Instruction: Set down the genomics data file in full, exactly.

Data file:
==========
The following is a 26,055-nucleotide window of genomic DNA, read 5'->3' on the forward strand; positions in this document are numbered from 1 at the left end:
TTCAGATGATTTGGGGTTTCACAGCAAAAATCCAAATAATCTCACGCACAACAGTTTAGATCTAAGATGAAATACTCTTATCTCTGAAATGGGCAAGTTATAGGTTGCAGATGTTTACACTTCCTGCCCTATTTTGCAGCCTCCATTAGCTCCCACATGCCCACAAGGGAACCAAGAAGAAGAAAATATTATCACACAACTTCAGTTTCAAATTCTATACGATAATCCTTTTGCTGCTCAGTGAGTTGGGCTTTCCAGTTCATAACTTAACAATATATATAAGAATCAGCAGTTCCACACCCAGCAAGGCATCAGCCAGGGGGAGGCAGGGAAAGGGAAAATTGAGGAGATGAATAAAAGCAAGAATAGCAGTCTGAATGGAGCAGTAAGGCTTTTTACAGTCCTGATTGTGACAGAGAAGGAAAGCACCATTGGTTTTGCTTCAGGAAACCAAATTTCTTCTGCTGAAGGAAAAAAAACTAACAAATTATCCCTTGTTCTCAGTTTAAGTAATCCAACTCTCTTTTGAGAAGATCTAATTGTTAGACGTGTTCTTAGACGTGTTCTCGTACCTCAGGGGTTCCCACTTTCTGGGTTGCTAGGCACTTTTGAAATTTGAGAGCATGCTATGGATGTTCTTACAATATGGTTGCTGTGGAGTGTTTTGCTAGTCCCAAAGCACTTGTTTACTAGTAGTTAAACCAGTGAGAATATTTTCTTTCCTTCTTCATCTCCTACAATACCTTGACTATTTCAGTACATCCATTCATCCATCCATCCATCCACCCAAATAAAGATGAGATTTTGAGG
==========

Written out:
The following is a 26,055-nucleotide window of genomic DNA, read 5'->3' on the forward strand; positions in this document are numbered from 1 at the left end:
TTCAGATGATTTGGGGTTTCACAGCAAAAATCCAAATAATCTCACGCACAACAGTTTAGATCTAAGATGAAATACTCTTATCTCTGAAATGGGCAAGTTATAGGTTGCAGATGTTTACACTTCCTGCCCTATTTTGCAGCCTCCATTAGCTCCCACATGCCCACAAGGGAACCAAGAAGAAGAAAATATTATCACACAACTTCAGTTTCAAATTCTATACGATAATCCTTTTGCTGCTCAGTGAGTTGGGCTTTCCAGTTCATAACTTAACAATATATATAAGAATCAGCAGTTCCACACCCAGCAAGGCATCAGCCAGGGGGAGGCAGGGAAAGGGAAAATTGAGGAGATGAATAAAAGCAAGAATAGCAGTCTGAATGGAGCAGTAAGGCTTTTTACAGTCCTGATTGTGACAGAGAAGGAAAGCACCATTGGTTTTGCTTCAGGAAACCAAATTTCTTCTGCTGAAGGAAAAAAAACTAACAAATTATCCCTTGTTCTCAGTTTAAGTAATCCAACTCTCTTTTGAGAAGATCTAATTGTTAGACGTGTTCTTAGACGTGTTCTCGTACCTCAGGGGTTCCCACTTTCTGGGTTGCTAGGCACTTTTGAAATTTGAGAGCATGCTATGGATGTTCTTACAATATGGTTGCTGTGGAGTGTTTTGCTAGTCCCAAAGCACTTGTTTACTAGTAGTTAAACCAGTGAGAATATTTTCTTTCCTTCTTCATCTCCTACAATACCTTGACTATTTCAGTACATCCATTCATCCATCCATCCATCCACCCAAATAAAGATGAGATTTTGAGG